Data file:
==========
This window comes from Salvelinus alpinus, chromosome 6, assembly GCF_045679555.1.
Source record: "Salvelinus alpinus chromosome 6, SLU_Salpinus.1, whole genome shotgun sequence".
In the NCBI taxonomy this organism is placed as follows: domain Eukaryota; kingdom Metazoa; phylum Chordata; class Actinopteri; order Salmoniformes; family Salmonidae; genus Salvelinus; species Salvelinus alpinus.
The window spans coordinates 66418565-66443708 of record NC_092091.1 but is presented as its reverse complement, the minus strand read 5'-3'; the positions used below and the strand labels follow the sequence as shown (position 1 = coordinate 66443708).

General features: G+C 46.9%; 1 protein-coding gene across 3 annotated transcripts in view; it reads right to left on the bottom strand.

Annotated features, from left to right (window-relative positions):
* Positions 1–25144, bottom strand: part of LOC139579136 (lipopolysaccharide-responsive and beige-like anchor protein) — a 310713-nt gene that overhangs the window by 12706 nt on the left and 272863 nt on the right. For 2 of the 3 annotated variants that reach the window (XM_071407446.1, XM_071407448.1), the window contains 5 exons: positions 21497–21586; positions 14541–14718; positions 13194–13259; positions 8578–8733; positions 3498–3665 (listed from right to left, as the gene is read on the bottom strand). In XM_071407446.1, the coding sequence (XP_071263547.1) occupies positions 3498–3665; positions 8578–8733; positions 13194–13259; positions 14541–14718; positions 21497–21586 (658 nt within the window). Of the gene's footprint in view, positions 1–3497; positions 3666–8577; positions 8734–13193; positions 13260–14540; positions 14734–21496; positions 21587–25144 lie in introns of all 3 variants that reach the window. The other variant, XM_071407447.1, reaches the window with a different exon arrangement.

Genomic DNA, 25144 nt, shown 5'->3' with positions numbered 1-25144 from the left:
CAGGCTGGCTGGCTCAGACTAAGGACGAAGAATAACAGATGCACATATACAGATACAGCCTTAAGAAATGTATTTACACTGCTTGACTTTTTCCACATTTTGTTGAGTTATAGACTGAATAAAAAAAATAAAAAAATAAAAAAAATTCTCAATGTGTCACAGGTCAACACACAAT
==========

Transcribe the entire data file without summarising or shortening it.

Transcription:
This window comes from Salvelinus alpinus, chromosome 6, assembly GCF_045679555.1.
Source record: "Salvelinus alpinus chromosome 6, SLU_Salpinus.1, whole genome shotgun sequence".
In the NCBI taxonomy this organism is placed as follows: domain Eukaryota; kingdom Metazoa; phylum Chordata; class Actinopteri; order Salmoniformes; family Salmonidae; genus Salvelinus; species Salvelinus alpinus.
The window spans coordinates 66418565-66443708 of record NC_092091.1 but is presented as its reverse complement, the minus strand read 5'-3'; the positions used below and the strand labels follow the sequence as shown (position 1 = coordinate 66443708).

General features: G+C 46.9%; 1 protein-coding gene across 3 annotated transcripts in view; it reads right to left on the bottom strand.

Annotated features, from left to right (window-relative positions):
* Positions 1–25144, bottom strand: part of LOC139579136 (lipopolysaccharide-responsive and beige-like anchor protein) — a 310713-nt gene that overhangs the window by 12706 nt on the left and 272863 nt on the right. For 2 of the 3 annotated variants that reach the window (XM_071407446.1, XM_071407448.1), the window contains 5 exons: positions 21497–21586; positions 14541–14718; positions 13194–13259; positions 8578–8733; positions 3498–3665 (listed from right to left, as the gene is read on the bottom strand). In XM_071407446.1, the coding sequence (XP_071263547.1) occupies positions 3498–3665; positions 8578–8733; positions 13194–13259; positions 14541–14718; positions 21497–21586 (658 nt within the window). Of the gene's footprint in view, positions 1–3497; positions 3666–8577; positions 8734–13193; positions 13260–14540; positions 14734–21496; positions 21587–25144 lie in introns of all 3 variants that reach the window. The other variant, XM_071407447.1, reaches the window with a different exon arrangement.

Genomic DNA, 25144 nt, shown 5'->3' with positions numbered 1-25144 from the left:
CAGGCTGGCTGGCTCAGACTAAGGACGAAGAATAACAGATGCACATATACAGATACAGCCTTAAGAAATGTATTTACACTGCTTGACTTTTTCCACATTTTGTTGAGTTATAGACTGAATAAAAAAAATAAAAAAATAAAAAAAATTCTCAATGTGTCACAGGTCAACACACAAT